Of all my plant obsessions, herbaceous plants are among my favorites. Several years back, I remember walking through the woods with a colleague, a tree expert. After several hundred yards, we laughed at each other. He was always looking up at the canopies, and I was always looking down at the ground—scanning the forest floor for herbaceous plants. It is my perpetual posture: head down, scanning right to left.
As a perpetual ground-scanner, I’ve recently had a revelation about the way many perennials and grasses are meant to grow together. This revelation has influenced the way I design.
It’s actually quite simple: many perennials from meadow/prairie ecosystems have evolved to grow within a matrix of grasses. While that is not a particularly ground-breaking concept, it does challenge the way many perennial gardeners arrange their plants. Most perennial gardens focus heavily on forbs (blooming perennials) that are scattered one by one in planting beds. Grasses, if used at all, tend to be added as specimens or accents. But if you consider the way most meadow perennials grow, this ratio should be reversed. The grasses are meant to be the dominant plants with forbs emerging through this matrix.
Consider the morphology of an Echinacea (Cone Flower). Echinaceas typically have low basal foliage and tall spindly stems which support the flowers. This very structure is designed to help the plant grow out of a lot of grasses. The low foliage first emerges in late spring before the warm season grasses emerge, grabbing sunlight to ready the plant for its flowering. Once the grasses put on their height, the Cone Flower sends up its flowers on delicate stalks. The grasses support the flower (like a stake). If you’ve ever had perennials flop over, it may be because it is missing its support system.
As a gardener or designer, this does not mean that your perennial gardens need to be mostly grasses. It does, however, provide a real opportunity for people interested in designing with ornamental grasses. I love the look of large masses of ornamental grasses in a landscape. They are easy, low maintenance, have a long season of interest (particularly in winter), and add a wonderful looseness and spontaneity to a landscape.
|Dalea purpurea growing in grasses|
Any time you plant a mass of ornamental grasses, you can interplant them with perennials. It just so happens to be an excellent strategy for low maintenance gardening. The grasses cover the ground and provide a long-season of reliable interest; and the perennials emerge through the grasses as a colorful accent. I typically use a ratio of 90:10 or 80:20 grasses to perennials. That allows the grasses to still read as a continuous mass, providing legibility and tranquility to the composition.
This strategy is particularly good for people who are worried that grasses look too wild or weedy in a landscape setting. The presence of blooming perennials makes the grasses helps the composition look more gardenesque, less wild.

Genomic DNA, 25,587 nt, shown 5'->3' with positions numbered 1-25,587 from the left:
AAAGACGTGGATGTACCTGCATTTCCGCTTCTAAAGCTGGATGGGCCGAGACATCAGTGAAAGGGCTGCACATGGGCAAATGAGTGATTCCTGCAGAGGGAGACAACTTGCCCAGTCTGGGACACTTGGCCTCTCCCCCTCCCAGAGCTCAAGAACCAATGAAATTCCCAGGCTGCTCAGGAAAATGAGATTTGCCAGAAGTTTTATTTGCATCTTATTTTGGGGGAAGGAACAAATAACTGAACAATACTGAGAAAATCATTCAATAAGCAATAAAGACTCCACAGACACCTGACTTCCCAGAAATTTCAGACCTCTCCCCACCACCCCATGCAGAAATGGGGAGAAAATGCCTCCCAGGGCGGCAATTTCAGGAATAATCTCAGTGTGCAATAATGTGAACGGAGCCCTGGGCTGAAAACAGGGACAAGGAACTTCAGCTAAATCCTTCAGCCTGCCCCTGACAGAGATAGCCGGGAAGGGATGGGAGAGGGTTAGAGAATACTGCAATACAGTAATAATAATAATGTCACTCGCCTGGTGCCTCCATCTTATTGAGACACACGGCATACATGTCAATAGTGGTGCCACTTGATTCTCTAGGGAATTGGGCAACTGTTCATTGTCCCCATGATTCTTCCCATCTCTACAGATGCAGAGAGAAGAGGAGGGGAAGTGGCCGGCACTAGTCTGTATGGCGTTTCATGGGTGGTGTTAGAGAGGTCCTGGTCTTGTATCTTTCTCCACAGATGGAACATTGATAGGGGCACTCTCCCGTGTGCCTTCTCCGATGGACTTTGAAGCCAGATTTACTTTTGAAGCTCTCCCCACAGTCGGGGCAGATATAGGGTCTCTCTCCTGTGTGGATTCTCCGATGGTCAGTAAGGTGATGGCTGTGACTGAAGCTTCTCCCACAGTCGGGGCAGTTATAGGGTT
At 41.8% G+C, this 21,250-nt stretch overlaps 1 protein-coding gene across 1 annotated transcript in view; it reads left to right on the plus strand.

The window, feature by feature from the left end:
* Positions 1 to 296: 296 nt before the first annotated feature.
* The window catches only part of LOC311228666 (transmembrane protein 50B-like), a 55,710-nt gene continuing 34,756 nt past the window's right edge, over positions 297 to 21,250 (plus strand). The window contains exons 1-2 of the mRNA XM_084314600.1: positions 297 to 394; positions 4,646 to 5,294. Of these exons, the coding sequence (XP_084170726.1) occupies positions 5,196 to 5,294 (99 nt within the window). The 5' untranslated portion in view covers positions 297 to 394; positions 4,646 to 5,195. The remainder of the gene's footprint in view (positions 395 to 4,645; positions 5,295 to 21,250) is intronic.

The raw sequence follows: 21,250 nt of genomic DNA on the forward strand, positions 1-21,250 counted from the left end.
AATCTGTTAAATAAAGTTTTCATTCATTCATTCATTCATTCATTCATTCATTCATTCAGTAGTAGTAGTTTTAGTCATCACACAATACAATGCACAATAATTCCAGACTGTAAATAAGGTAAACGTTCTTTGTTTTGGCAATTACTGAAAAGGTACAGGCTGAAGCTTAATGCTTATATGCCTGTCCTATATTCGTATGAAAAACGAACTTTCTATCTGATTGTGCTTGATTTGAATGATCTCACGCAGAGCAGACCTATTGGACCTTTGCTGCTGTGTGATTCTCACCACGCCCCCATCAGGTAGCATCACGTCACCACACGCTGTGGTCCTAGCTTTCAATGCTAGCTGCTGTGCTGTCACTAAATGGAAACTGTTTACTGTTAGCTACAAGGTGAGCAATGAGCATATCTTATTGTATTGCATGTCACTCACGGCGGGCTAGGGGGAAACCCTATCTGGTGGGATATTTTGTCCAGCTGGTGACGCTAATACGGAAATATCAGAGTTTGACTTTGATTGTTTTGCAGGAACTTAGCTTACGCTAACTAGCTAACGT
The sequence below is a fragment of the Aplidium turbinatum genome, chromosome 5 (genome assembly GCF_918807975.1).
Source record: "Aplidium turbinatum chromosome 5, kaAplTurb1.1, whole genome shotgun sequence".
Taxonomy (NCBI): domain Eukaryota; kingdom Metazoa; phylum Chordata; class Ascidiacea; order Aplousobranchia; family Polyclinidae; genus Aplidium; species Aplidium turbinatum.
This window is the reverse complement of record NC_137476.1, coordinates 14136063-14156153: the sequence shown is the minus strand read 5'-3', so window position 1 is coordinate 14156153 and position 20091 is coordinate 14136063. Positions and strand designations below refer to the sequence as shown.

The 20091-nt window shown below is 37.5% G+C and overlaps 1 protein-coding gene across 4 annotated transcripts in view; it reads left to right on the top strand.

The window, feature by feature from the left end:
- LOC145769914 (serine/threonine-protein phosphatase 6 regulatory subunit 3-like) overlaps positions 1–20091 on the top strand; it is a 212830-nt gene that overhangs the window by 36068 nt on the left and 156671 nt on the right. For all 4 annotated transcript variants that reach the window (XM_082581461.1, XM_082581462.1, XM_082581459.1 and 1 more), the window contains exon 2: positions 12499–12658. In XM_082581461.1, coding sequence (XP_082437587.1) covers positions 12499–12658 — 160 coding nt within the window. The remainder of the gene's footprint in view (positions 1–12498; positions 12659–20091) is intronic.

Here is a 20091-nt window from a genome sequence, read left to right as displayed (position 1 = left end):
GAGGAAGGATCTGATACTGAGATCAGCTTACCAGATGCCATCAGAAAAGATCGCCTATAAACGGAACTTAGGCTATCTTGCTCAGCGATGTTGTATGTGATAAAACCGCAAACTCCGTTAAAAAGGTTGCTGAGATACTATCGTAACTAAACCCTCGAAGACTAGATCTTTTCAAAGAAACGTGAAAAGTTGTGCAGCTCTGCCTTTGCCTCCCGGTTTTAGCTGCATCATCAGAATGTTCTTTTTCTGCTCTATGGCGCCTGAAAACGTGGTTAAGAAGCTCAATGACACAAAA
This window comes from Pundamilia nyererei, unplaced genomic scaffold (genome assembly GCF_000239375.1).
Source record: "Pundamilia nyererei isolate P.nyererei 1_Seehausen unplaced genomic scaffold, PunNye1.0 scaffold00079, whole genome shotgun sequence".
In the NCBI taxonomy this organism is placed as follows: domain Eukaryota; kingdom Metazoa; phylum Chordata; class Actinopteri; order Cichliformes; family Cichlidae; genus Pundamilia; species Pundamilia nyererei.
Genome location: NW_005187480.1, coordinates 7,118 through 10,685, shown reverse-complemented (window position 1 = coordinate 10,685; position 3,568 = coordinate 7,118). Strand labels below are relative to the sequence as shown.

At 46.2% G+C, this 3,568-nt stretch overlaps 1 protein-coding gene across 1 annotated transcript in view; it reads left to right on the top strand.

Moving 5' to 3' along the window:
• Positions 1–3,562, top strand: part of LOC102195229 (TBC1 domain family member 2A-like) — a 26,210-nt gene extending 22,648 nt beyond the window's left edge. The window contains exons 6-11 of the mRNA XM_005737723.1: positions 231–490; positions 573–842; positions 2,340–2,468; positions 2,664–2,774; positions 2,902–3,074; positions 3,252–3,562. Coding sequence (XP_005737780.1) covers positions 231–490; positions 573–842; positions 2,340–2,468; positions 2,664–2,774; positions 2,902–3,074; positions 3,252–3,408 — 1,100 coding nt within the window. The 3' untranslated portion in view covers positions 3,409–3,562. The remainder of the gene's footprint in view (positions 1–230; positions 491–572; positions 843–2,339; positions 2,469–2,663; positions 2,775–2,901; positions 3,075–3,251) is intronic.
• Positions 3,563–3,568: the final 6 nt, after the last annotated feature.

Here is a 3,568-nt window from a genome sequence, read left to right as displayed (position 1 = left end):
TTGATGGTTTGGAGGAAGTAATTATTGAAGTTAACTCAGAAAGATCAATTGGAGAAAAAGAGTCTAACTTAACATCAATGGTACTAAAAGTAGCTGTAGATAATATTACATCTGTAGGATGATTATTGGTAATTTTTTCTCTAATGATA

|Aesclepias tuberosa and Veronicastrum virginicum|
So how do you interplant perennials in grasses? Be sure to carefully select the right perennials to plant with the right grasses. Any time you interplant two different species, the species compete with each other. Sometimes the grasses (who tend to have superior root systems) will “eat” the perennial accents after a few years. The key is to pair perennials and grasses of the same basic height and competitiveness. If the perennial towers over the grass, the composition can look too chaotic. Use perennials that are equal or just slightly taller than the grass it is planted in. It is also important to pay attention to the origin of the perennial. Use perennials that have evolved from a meadow setting as opposed to a woodland floor setting. They have very different competitive strategies.
|Echinacea, Liatris, and Aesclepias interplanted in a mass of Sporobolus heterolepsis|
Through lots of trial and error, I have found that perennials with vertical habits (as opposed to spreading or mounding habits) look the best in a sea of grasses. Mounding perennials can create larger “holes” within a mass of grasses, weakening the visual legibility of the massing.
Below, I have created a chart of perennials that are especially good to interplant within a mass of ornamental grasses. How you arrange your perennial accents depends on the scale of the grasses their planted in. In really large grass area, it’s possible to create drifts and hints of patterns with the perennials. In smaller massings, you may want to dot perennials individually or in small clusters of 3 or 5.
Interplanting is one of the more challenging aspects of gardening. To be honest, the majority of my experiments in mixing perennials have resulted in messy, chaotic compositions. But the handful of successes is worth the effort. Have you successfully interplanted perennials in grasses? What worked for you?